BRATTLEBORO—The Police Department might soon call Black Mountain Road home.
The Selectboard approved moving the police department to the north end of town on Jan. 19 after months of deliberating the multiple building configurations in the Police-Fire Facilities Project.
In a 4–1 vote, the board approved moving forward with the $11.8 million project alternative. Along with moving the police department, the plan calls for completing extensive renovations and building an addition at the Central Fire Station.
Under this plan, Fire Station 2, in West Brattleboro, will be torn down and replaced.
Price tags for the five project alternatives ranged from $1.8 million (for a stopgap plan that only addressed urgent fixes) to $14.1 million.
The $11.8 million Black Mountain Road alternative is expected to provide the best long-term benefit for the taxpayers’ investment.
O’Connor, who voted against the motion, said she did so because she felt the Police Department should stay downtown.
“I support the police 100 precent,” she said. “I don’t believe the move to Black Mountain Road is the answer.”
Fellow Selectboard member John Allen disagreed.
“[The Municipal Center] is just a giant hole we keep dumping water — or money — into,” he said.
Board member Donna Macomber added that she believed moving the Police Department north would be in the community’s best interest.
“Brattleboro isn’t just Main Street,” she said.
Board member David Schoales echoed Allen and Macomber adding, “I think it’s time to decide and see how things work out.”
Authorizing the move
The board has set March 12 as the date for a Special Representative Town Meeting, where members will vote on authorizing the town’s use of $14.1 million to include moving the Police Department to Black Mountain Road.
Some questioned the board, saying that they were under the impression that Town Meeting would vote again on the project as a whole.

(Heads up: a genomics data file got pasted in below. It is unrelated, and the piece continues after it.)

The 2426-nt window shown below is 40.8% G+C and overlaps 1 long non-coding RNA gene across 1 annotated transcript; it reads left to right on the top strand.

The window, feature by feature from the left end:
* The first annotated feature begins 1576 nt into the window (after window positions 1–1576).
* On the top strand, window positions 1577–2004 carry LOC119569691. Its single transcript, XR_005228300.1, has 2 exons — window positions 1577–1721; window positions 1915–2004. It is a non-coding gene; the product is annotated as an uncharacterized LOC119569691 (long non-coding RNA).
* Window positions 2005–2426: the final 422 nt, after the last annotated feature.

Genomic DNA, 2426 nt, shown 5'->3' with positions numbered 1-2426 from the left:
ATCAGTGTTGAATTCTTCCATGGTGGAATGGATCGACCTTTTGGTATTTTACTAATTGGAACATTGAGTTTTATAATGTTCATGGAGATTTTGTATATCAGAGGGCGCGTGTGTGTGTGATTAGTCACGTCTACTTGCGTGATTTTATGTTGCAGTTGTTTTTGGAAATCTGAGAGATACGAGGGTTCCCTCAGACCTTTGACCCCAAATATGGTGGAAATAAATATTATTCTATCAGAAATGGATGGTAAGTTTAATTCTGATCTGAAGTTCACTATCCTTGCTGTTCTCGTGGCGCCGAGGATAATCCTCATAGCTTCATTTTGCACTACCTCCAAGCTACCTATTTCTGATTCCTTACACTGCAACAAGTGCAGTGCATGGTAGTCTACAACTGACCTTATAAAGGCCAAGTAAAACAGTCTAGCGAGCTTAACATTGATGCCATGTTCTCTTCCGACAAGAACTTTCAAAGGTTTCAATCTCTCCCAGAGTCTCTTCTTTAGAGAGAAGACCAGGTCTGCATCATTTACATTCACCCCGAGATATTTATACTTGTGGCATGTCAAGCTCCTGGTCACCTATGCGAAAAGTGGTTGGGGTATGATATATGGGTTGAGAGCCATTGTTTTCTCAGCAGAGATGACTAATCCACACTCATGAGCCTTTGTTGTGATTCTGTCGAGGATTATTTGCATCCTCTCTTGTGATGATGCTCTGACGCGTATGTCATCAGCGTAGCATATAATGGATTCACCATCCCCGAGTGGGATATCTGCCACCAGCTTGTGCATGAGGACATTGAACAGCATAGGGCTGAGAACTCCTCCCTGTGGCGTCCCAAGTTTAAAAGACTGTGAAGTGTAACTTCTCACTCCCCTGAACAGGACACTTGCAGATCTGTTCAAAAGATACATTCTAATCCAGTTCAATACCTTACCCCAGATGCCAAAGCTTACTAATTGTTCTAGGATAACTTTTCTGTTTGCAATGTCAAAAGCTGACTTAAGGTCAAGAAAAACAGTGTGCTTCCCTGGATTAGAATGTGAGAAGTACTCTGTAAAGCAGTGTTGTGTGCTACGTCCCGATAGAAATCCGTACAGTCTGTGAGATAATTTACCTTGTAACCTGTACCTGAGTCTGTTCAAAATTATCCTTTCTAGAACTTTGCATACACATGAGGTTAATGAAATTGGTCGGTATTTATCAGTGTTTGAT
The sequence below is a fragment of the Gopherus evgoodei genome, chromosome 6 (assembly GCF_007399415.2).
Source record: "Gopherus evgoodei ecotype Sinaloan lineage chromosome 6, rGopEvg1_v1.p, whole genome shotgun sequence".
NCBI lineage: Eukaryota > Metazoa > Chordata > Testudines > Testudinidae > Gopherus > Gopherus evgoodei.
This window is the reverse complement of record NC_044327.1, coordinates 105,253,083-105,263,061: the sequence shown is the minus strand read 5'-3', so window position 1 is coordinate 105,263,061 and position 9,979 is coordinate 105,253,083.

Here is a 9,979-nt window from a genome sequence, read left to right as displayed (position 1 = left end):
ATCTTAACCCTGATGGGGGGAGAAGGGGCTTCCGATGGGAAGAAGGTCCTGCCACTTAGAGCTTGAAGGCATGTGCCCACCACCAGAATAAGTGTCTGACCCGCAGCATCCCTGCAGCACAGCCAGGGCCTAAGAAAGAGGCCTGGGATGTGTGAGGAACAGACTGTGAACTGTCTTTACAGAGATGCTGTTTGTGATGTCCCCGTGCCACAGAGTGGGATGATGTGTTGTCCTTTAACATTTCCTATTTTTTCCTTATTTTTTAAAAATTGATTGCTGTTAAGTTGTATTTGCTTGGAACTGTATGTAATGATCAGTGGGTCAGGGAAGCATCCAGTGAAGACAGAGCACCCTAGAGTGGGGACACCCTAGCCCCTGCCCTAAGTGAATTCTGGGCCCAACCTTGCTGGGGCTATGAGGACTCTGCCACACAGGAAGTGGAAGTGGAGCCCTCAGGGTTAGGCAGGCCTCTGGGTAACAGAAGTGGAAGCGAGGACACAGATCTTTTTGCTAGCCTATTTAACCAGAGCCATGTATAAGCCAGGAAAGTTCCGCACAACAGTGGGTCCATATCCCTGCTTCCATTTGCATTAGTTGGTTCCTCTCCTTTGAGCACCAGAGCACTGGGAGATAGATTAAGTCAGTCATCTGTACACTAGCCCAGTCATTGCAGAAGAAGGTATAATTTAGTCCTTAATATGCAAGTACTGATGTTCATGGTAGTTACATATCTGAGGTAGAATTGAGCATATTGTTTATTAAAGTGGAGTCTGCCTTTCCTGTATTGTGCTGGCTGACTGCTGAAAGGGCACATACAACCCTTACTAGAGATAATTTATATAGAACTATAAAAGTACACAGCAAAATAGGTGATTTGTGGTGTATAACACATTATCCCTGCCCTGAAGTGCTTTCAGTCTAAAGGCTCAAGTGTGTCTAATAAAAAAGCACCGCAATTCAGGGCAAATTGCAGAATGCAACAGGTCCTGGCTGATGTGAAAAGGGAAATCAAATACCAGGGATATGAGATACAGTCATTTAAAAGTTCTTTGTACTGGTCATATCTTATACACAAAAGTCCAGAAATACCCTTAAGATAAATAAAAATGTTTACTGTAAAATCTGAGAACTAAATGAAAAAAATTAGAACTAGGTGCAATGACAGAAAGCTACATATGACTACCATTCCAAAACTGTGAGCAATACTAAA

Elwell apologized, saying he might have created that misunderstanding at public meetings last fall.
Members of the board, Elwell, and Town Attorney Robert Fisher explained that Representative Town Meeting approved the project as a whole in 2012. They also approved contractors spending up to $14.1 million to complete the project.
What differs from the 2012 motion — and requires a new vote — is moving the police to Black Mountain Road, said town officials. The 2012 motion named the location of the Police Department as the Municipal Center.
The controversial project has received oversight from town staff, the Police-Fire Facility Building Committee, and members of the public.
Project supporters felt that emergency-services employees deserved safe and secure facilities. Opponents, however, felt the project put an unfair burden on taxpayers.
Documented problems with the town’s three emergency services buildings include structural problems, bay doors too small for modern firetrucks, and mold.
Community members have attempted to undertake a rehabilitation project, on and off, for decades. Most recently, Town Meeting members authorized $14.1 million in 2012. A year later, however, the municipal budget was defeated in a special town-wide referendum. General consensus at the time pegged the defeat on the Police-Fire Facilities Project, so the Selectboard sent it back to the drawing board.
The survey said...
The town’s Police-Fire project survey received 523 responses (505 online and 18 hard copy), said Elwell.
Elwell reported last week that more respondents choose proceeding with the full projects on all three buildings over the “minimum prudent” options.
According to Elwell, 77 percent wanted the more robust, and more expensive, renovations of Central Fire Station on Elliot Street. Numbers were similar for Station 2 in West Brattleboro.
The town also asked residents to answer a three-part question regarding the construction of a third story onto Central Station.